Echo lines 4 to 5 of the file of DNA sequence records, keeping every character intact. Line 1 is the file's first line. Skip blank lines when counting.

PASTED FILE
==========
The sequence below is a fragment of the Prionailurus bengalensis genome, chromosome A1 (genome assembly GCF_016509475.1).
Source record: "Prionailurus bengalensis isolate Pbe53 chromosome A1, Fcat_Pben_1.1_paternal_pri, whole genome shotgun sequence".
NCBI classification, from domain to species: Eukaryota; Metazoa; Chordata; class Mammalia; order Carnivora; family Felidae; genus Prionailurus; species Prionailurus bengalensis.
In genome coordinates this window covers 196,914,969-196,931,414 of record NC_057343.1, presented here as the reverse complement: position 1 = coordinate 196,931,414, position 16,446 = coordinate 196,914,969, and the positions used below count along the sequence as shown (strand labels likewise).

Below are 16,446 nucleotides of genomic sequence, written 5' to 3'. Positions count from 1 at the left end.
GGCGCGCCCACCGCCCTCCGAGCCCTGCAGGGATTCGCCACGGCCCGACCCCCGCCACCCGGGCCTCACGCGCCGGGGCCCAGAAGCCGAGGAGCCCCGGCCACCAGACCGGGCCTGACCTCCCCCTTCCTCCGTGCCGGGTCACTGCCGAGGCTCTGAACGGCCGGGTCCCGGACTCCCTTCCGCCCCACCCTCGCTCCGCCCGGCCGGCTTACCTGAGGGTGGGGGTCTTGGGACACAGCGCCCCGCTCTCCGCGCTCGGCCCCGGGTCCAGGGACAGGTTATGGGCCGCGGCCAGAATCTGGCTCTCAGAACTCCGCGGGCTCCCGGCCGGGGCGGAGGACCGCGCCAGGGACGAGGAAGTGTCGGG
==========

In genome coordinates this window covers 196,914,969-196,931,414 of record NC_057343.1, presented here as the reverse complement: position 1 = coordinate 196,931,414, position 16,446 = coordinate 196,914,969, and the positions used below count along the sequence as shown (strand labels likewise).

Below are 16,446 nucleotides of genomic sequence, written 5' to 3'. Positions count from 1 at the left end.